From School Library Journal
Grade 1-3-A red-haired boy drawn in the style of a comic-book character tells readers about a child-sized skeleton with glowing green eyes that comes in the night to borrow his clothes. Schertle's rhythms build suspense but the growing dread coupled with the first view of the intruder may be a bit much for very young horror fans. The author excels at imagery ("-snoring like a motorcycle") and at making fun of the pop-eyed skeleton's search as he helps himself to spaceman underpants and a striped scarf, among many other items. Eventually, this creature looks more like a gawky toddler than a frightening skeleton, but the author grabs readers from behind again, saying, "-you might not hear him when he climbs your stairs. He'll be quiet, quiet, quiet, in my bedroom slipper bears." Delightfully scary, but not for the preschool set.Gay Lynn Van Vleck, Henrico County Library, Glen Allen, VA
Copyright 2003 Reed Business Information, Inc.
PreS-Gr. 2. "Got two shiny shin bones and little bone toes / but I'm wearin' no skin, so EVERYTHING shows / Comin' up to find some skeleton clothes!" This hilarious picture book takes its title literally: a skeleton, tired of being bare-boned, ransacks a little boy's closet for a wardrobe. The boy narrates the tale in inventive, rap-inspired verse so catchy that even normally staid readers-aloud will find themselves bobbing their heads and funkifying their voices. There are moments of delicious suspense, but the bulbous-eyed, big-skulled skeleton is too funny looking to be frightening, and children soon recognize that he's more interested in fashion than flesh. Parents and kids alike will chuckle as the skeleton chooses a gleefully mismatched outfit topped off with heart-patterned boxer shorts. Jobling's stylized artwork hints at his background as the designer of Nick Jr.'s Bob the Builder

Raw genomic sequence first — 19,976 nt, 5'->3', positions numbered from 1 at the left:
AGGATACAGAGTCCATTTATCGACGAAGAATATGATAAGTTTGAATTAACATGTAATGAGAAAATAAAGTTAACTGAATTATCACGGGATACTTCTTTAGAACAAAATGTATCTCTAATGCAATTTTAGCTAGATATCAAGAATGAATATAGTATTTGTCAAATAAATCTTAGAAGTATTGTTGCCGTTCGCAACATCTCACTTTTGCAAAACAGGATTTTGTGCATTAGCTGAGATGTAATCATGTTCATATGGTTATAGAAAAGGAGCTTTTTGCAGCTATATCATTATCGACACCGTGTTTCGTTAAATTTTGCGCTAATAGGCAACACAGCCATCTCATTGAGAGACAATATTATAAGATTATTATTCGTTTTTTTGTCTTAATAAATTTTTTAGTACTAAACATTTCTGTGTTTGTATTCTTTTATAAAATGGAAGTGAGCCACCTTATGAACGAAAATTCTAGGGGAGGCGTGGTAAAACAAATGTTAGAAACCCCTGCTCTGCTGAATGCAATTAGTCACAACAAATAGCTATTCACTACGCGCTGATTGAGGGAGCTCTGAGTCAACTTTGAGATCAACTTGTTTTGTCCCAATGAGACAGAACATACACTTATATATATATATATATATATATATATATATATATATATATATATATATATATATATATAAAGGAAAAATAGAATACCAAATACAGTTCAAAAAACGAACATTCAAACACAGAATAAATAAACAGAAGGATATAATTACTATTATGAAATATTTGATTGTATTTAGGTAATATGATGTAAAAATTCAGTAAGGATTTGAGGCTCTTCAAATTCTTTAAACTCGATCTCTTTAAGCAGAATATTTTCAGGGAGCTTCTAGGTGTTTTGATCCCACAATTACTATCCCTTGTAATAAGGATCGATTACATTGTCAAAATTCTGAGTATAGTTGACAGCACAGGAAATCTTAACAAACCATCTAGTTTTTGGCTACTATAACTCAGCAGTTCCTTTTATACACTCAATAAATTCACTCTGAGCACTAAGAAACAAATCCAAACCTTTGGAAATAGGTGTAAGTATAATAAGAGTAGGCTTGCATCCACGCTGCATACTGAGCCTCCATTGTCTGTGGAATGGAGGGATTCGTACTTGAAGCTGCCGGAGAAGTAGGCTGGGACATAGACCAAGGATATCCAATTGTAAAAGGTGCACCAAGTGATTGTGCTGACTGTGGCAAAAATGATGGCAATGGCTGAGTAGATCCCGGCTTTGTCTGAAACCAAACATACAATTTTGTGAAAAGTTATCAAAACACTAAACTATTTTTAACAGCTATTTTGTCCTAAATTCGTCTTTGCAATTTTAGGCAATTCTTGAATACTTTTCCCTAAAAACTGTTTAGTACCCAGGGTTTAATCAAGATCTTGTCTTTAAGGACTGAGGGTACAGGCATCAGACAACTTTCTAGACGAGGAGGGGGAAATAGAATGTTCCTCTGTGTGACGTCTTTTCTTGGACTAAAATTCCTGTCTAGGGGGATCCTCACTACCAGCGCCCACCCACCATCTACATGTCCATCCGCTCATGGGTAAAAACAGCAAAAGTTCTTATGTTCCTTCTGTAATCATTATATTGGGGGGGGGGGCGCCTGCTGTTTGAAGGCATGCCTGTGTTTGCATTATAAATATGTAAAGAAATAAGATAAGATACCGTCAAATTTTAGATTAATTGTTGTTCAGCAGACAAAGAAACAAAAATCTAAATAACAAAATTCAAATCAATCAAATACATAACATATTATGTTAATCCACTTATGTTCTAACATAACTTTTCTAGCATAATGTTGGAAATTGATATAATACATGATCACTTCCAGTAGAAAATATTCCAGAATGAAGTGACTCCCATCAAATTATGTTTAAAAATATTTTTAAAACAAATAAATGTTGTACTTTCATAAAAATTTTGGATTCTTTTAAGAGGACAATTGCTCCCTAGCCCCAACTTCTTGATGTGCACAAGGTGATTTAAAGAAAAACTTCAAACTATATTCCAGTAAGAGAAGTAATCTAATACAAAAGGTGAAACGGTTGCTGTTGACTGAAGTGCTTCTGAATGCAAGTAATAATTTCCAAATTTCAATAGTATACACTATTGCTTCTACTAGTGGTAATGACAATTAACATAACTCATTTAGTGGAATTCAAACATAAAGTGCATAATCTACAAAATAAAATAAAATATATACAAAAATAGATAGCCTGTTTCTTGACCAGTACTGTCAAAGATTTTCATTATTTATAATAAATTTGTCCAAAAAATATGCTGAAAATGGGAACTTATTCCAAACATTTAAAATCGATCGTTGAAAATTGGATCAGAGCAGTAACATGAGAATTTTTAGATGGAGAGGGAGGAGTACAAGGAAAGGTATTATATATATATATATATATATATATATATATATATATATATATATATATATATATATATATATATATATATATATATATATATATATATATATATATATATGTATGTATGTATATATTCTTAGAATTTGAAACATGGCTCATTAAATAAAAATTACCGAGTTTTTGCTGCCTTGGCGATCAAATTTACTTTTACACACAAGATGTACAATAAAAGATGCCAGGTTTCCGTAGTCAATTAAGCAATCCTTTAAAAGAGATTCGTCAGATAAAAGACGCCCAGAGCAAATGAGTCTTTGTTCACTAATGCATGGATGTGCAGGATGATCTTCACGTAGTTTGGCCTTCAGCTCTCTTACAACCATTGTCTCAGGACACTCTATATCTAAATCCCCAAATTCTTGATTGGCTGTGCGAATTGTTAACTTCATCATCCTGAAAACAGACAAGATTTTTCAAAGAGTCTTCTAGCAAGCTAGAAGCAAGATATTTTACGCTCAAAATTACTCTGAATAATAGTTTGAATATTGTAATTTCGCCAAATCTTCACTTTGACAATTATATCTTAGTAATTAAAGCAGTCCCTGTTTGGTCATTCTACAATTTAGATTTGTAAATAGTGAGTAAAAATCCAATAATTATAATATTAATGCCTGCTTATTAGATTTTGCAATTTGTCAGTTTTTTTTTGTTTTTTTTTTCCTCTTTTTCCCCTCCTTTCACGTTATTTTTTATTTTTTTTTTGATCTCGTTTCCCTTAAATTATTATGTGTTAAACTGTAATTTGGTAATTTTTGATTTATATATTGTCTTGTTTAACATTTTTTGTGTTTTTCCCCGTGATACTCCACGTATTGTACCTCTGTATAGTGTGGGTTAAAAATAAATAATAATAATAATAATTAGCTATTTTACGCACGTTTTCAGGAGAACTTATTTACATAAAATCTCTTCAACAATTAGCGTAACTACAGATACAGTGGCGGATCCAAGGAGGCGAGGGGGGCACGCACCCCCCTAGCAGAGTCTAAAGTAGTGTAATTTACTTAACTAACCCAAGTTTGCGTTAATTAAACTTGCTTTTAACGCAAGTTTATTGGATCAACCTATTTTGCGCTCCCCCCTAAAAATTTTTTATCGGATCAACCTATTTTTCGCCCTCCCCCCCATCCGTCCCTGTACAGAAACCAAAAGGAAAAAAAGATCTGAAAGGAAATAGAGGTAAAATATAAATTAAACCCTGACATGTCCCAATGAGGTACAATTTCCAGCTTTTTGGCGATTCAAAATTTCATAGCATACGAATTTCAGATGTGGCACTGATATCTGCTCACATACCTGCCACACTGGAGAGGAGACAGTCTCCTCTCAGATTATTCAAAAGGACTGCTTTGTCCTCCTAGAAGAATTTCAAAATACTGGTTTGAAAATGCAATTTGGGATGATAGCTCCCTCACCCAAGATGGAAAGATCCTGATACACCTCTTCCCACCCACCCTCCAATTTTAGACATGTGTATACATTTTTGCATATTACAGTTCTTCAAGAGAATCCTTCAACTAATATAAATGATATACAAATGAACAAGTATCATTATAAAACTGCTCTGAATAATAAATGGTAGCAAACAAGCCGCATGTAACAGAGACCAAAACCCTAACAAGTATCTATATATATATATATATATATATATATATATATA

--but maybe he'll now be known as the artist who made a skeleton expressive. Two "thumb-bones-up" for a storytime choice that won't keep preschoolers up at night. Jennifer MattsonCopyright © American Library Association. All rights reserved